Summary: We are called to be a balanced Church. We must achieve a balance between service and worship. The story of Martha and Mary focuses on finding that balance.

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There was a person who lost their daily planner awhile back. It contained all of their contact addresses, their calendar, to-do list, and monthly reminders. It even held their personal credit card information and expenses for the past year. They were devastated. Not as much for the loss of their personal information, which was bad enough, but because they had appointments scheduled and notes to themselves that they hadn't recorded anywhere else? They didn't know where they were supposed to be or when, and they didn't know what they needed to do!

Does that describe you? Do you find yourself too busy to manage your life without putting your schedule in writing? Do you ever say to yourself or to someone else, "If I don't write that down, I'll forget it"? Do you feel as if you spend as much time recording your life events as you do participating in them? Would you be devastated if you lost your daily planner? Welcome to the club!

"Too busy" is a phrase we say and hear as often today as "good morning." Busyness is such a part of all of our lives that most of us simply can't manage without help in one form or another. Consider these statistics:

Do you know why most Americans do not vote? They are too busy.

Do you know why 55% of Americans do not attend church? They are too busy.

Do you know why 47% of Christians do not read their Bibles? They are too busy.

Do you know why 17,000 to 50,000 pastors leave the ministry annually? It is not because they are too busy but because the Church is too busy to help them in ministry.

Last weekend was a busy weekend. We were hosting our first ever VBS. There were a lot of people trying to juggle a lot of balls. Often they were trying to throw those balls to me. The plans for getting bounce houses fell through creating a situation where it became necessary to scramble to rent one thus involving someone’s time in getting it from the rental company.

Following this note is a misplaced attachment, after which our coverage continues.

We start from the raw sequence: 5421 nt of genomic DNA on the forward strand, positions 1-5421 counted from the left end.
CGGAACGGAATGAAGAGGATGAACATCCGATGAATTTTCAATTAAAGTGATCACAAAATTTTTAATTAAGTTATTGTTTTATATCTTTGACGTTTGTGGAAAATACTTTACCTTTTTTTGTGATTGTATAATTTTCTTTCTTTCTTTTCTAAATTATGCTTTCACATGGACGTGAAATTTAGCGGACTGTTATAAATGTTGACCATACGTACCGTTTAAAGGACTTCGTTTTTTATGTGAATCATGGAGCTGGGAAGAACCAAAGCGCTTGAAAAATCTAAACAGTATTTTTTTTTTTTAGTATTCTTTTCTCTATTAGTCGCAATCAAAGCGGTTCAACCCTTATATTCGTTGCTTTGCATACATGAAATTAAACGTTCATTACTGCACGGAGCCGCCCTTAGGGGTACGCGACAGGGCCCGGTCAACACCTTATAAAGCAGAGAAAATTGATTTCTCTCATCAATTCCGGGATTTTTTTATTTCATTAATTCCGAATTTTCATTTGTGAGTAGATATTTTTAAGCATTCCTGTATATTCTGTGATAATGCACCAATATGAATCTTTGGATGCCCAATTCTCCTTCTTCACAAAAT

Saturday was stressful for me personally, securing the bounce house, trying to insure that those in leadership had people assigned to the correct places, encouraging others due to a low turnout, and making sure that a clean-up process was in motion before leaving for a surprise birthday party for a dear friend.

Although there was a guest speaker Sunday, I discovered about ten minutes before services that the children’s ministry leader was sick and was not going to be able to lead. I had no idea that she had arraigned with someone else to cover for her. So I was in a panic. To be honest, by Sunday afternoon I was rather tired of church.

Here is a reality. As in life you can get too busy with church that you miss the purpose of church. You can get so busy that you forget to worship, pray, mediate on God’s Word, and be in his presence.

On the other hand you can use worship, prayer, and meditation as an excuse for not serving actively in God’s Kingdom. There must be a balance. Today we will look at two women searching for this balance and learn from them how we can balance our spiritual life.

We will begin with Luke 10:38-40 “As Jesus and the disciples continued on their way to Jerusalem, they came to a certain village where a woman named Martha welcomed him into her home. Her sister, Mary, sat at the Lord’s feet, listening to what he taught. But Martha was distracted by the big dinner she was preparing. She came to Jesus and said, “Lord, doesn’t it seem unfair to you that my sister just sits here while I do all the work? Tell her to come and help me.”

Two sisters, Martha and Mary. Martha, it seems, has a Type A personality. She is ambitious, rigidly organized, highly status conscious, and impatient. She takes on more than she can handle, wanting other people to get to the point, proactive, and obsessed with time management. People with Type A personalities are often high-achieving "workaholics" who multi-task, push themselves with deadlines, and hate both delays and ambivalence.

In his 1996 book, Type A Behavior: Its Diagnosis and Treatment, Friedman suggests that Type A behavior is expressed in three major symptoms: free-floating hostility, which can be triggered by even minor incidents; time urgency and impatience, which causes irritation and exasperation usually described as being "short-fused"; and a competitive drive, which causes stress and an achievement-driven mentality.

Martha has invited Jesus into her home. The Bible does not say Mary’s home. Martha was the hostess. This was her ministry. She decided to invite him. She decided to fix a big dinner. Type-A people will often launch a ministry or an outreach and find themselves angry when others do not show the same enthusiasm. They feel the pressure of time restraints and soon become irritated and exasperated.

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